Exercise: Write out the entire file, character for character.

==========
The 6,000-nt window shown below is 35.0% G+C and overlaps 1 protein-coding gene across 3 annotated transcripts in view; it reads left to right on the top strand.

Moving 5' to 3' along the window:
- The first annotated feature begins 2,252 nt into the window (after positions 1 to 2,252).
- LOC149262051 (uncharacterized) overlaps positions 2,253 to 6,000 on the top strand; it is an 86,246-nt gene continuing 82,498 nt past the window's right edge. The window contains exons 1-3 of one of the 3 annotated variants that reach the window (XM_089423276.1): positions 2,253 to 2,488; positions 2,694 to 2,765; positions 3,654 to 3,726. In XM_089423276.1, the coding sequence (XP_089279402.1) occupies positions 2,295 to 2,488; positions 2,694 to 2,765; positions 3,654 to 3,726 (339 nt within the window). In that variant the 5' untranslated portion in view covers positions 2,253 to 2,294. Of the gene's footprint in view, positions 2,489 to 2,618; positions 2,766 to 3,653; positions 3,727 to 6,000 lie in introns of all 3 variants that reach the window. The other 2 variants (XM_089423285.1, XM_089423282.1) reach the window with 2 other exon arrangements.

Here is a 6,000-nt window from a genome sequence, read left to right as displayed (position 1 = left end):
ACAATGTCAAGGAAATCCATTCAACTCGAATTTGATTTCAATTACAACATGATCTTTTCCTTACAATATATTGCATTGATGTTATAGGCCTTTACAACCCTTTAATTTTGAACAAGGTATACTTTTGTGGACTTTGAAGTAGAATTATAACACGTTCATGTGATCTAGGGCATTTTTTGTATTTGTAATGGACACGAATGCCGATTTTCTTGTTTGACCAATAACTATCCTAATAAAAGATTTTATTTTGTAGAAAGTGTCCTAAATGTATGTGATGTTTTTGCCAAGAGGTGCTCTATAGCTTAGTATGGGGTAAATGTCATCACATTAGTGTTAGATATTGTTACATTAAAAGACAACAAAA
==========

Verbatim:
The 6,000-nt window shown below is 35.0% G+C and overlaps 1 protein-coding gene across 3 annotated transcripts in view; it reads left to right on the top strand.

Moving 5' to 3' along the window:
- The first annotated feature begins 2,252 nt into the window (after positions 1 to 2,252).
- LOC149262051 (uncharacterized) overlaps positions 2,253 to 6,000 on the top strand; it is an 86,246-nt gene continuing 82,498 nt past the window's right edge. The window contains exons 1-3 of one of the 3 annotated variants that reach the window (XM_089423276.1): positions 2,253 to 2,488; positions 2,694 to 2,765; positions 3,654 to 3,726. In XM_089423276.1, the coding sequence (XP_089279402.1) occupies positions 2,295 to 2,488; positions 2,694 to 2,765; positions 3,654 to 3,726 (339 nt within the window). In that variant the 5' untranslated portion in view covers positions 2,253 to 2,294. Of the gene's footprint in view, positions 2,489 to 2,618; positions 2,766 to 3,653; positions 3,727 to 6,000 lie in introns of all 3 variants that reach the window. The other 2 variants (XM_089423285.1, XM_089423282.1) reach the window with 2 other exon arrangements.

Here is a 6,000-nt window from a genome sequence, read left to right as displayed (position 1 = left end):
ACAATGTCAAGGAAATCCATTCAACTCGAATTTGATTTCAATTACAACATGATCTTTTCCTTACAATATATTGCATTGATGTTATAGGCCTTTACAACCCTTTAATTTTGAACAAGGTATACTTTTGTGGACTTTGAAGTAGAATTATAACACGTTCATGTGATCTAGGGCATTTTTTGTATTTGTAATGGACACGAATGCCGATTTTCTTGTTTGACCAATAACTATCCTAATAAAAGATTTTATTTTGTAGAAAGTGTCCTAAATGTATGTGATGTTTTTGCCAAGAGGTGCTCTATAGCTTAGTATGGGGTAAATGTCATCACATTAGTGTTAGATATTGTTACATTAAAAGACAACAAAA